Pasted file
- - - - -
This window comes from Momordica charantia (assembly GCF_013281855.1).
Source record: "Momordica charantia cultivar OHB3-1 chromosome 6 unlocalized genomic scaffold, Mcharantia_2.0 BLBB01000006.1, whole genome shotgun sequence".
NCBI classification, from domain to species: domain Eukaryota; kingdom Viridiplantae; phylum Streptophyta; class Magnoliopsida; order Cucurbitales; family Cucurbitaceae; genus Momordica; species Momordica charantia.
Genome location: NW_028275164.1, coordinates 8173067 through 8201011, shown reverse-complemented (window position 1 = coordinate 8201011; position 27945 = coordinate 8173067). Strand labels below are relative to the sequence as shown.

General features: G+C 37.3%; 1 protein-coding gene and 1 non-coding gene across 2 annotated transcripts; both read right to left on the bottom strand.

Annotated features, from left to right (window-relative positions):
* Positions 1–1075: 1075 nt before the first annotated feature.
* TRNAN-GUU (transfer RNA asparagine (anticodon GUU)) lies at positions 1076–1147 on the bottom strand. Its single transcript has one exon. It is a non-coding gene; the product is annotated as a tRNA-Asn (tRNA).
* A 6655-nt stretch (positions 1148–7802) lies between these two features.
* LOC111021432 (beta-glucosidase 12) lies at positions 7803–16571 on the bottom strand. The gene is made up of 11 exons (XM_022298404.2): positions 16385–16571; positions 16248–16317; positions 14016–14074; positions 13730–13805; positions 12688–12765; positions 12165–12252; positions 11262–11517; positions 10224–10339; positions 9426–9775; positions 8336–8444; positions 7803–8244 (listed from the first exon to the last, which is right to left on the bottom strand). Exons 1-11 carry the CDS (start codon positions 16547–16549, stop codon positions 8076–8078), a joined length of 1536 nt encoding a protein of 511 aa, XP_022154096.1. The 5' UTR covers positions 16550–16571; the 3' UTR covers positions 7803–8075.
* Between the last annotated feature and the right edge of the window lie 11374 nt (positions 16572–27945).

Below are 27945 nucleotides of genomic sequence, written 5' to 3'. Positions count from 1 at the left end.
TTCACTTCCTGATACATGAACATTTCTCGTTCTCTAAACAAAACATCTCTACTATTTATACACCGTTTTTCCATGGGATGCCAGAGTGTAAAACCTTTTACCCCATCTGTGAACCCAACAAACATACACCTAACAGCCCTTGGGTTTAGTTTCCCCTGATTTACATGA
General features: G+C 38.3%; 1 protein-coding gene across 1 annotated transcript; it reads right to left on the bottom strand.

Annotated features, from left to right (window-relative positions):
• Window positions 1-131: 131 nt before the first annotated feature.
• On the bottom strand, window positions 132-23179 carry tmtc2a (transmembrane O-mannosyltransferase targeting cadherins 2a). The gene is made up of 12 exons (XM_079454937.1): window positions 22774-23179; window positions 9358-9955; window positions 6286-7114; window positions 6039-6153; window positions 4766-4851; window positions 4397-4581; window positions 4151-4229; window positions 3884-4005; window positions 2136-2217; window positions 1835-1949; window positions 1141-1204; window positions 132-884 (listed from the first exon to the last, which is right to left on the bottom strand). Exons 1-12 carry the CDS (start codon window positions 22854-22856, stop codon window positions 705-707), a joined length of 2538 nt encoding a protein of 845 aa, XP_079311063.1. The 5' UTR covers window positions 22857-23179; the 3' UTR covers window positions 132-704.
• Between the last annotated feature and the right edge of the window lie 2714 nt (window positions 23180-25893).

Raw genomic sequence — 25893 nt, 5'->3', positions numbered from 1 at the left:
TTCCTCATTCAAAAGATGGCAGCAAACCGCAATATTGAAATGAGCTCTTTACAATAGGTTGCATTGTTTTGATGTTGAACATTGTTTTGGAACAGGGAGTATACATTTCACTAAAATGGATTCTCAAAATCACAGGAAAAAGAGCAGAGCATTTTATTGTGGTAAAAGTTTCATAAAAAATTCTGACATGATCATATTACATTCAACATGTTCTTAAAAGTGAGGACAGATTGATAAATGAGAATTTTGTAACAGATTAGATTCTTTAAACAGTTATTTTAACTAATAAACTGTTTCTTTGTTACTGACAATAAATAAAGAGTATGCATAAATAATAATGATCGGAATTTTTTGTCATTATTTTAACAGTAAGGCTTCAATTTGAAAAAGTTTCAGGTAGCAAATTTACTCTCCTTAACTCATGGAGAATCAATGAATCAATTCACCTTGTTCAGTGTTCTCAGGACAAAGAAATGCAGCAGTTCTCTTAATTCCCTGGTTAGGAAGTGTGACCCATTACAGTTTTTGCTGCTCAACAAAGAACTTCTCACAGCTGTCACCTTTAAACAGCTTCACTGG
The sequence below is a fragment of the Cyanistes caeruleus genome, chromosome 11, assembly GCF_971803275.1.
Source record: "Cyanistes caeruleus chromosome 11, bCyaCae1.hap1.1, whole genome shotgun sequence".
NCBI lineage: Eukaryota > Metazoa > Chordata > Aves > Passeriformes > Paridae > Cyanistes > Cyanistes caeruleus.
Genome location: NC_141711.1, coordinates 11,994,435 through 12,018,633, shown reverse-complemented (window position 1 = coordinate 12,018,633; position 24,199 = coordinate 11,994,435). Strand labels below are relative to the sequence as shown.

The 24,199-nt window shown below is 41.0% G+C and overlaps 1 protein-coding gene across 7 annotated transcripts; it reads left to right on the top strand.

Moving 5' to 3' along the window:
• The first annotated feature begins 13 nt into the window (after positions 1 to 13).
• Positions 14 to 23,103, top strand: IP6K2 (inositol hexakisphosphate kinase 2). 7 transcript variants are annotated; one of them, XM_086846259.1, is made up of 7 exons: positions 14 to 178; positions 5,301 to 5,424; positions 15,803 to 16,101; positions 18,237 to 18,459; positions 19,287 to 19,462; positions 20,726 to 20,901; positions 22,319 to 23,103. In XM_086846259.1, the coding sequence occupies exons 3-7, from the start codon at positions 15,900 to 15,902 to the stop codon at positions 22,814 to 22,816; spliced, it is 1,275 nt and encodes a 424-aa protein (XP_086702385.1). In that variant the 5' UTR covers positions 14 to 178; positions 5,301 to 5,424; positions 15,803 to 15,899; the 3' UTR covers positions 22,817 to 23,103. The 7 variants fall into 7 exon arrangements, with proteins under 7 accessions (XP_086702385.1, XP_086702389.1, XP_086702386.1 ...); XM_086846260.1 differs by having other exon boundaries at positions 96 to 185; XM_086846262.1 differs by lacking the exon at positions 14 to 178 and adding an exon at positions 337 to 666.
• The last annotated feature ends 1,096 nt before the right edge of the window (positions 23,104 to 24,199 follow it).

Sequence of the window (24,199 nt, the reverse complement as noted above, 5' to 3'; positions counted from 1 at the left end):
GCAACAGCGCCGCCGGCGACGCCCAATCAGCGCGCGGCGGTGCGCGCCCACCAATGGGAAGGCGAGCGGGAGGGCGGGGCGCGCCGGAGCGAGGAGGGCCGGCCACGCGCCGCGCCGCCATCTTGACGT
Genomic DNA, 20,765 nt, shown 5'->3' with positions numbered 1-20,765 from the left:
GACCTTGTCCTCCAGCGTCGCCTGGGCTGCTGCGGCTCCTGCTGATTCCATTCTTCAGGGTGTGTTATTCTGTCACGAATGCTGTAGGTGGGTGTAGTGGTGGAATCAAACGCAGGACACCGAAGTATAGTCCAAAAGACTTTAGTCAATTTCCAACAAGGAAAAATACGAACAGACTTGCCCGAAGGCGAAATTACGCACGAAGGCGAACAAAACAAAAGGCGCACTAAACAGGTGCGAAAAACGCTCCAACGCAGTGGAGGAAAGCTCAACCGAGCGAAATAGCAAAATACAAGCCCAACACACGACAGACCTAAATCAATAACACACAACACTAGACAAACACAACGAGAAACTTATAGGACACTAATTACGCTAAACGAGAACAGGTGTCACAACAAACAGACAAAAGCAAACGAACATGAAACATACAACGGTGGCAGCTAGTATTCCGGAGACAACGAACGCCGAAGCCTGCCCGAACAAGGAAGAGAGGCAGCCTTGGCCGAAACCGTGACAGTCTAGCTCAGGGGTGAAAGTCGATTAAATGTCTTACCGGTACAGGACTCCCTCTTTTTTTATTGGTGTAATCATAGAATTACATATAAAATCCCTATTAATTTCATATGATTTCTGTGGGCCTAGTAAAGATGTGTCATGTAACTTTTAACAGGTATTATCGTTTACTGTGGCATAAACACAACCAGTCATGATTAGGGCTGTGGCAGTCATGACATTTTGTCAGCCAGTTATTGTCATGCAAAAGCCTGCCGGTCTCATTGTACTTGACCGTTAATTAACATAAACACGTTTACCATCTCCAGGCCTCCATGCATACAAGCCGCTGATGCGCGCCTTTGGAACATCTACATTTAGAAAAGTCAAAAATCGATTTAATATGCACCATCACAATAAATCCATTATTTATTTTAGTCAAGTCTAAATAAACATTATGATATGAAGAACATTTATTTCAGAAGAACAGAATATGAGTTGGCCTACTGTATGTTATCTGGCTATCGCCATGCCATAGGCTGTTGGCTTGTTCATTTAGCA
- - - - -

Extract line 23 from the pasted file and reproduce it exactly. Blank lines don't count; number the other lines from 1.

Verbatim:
NCBI lineage: Eukaryota > Metazoa > Chordata > Aves > Passeriformes > Paridae > Cyanistes > Cyanistes caeruleus.